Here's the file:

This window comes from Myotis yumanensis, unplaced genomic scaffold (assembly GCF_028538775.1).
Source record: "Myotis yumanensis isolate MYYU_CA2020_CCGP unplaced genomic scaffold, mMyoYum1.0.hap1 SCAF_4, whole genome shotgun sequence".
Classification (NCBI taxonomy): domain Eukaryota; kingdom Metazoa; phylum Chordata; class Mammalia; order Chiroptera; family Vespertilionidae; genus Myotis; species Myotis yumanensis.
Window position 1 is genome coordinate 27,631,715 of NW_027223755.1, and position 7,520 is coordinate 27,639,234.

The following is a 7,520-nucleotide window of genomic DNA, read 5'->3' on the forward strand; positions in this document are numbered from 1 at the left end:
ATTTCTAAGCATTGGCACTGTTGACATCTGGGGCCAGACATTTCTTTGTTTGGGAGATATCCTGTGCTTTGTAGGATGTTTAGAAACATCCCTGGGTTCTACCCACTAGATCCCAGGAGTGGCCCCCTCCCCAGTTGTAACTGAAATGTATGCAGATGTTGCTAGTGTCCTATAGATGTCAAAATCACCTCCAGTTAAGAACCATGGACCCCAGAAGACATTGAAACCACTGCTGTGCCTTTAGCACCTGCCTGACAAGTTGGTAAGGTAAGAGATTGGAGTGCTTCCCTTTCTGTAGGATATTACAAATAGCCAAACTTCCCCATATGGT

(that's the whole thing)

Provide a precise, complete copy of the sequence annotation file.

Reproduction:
This window comes from Myotis yumanensis, unplaced genomic scaffold (assembly GCF_028538775.1).
Source record: "Myotis yumanensis isolate MYYU_CA2020_CCGP unplaced genomic scaffold, mMyoYum1.0.hap1 SCAF_4, whole genome shotgun sequence".
Classification (NCBI taxonomy): domain Eukaryota; kingdom Metazoa; phylum Chordata; class Mammalia; order Chiroptera; family Vespertilionidae; genus Myotis; species Myotis yumanensis.
Window position 1 is genome coordinate 27,631,715 of NW_027223755.1, and position 7,520 is coordinate 27,639,234.

The following is a 7,520-nucleotide window of genomic DNA, read 5'->3' on the forward strand; positions in this document are numbered from 1 at the left end:
ATTTCTAAGCATTGGCACTGTTGACATCTGGGGCCAGACATTTCTTTGTTTGGGAGATATCCTGTGCTTTGTAGGATGTTTAGAAACATCCCTGGGTTCTACCCACTAGATCCCAGGAGTGGCCCCCTCCCCAGTTGTAACTGAAATGTATGCAGATGTTGCTAGTGTCCTATAGATGTCAAAATCACCTCCAGTTAAGAACCATGGACCCCAGAAGACATTGAAACCACTGCTGTGCCTTTAGCACCTGCCTGACAAGTTGGTAAGGTAAGAGATTGGAGTGCTTCCCTTTCTGTAGGATATTACAAATAGCCAAACTTCCCCATATGGT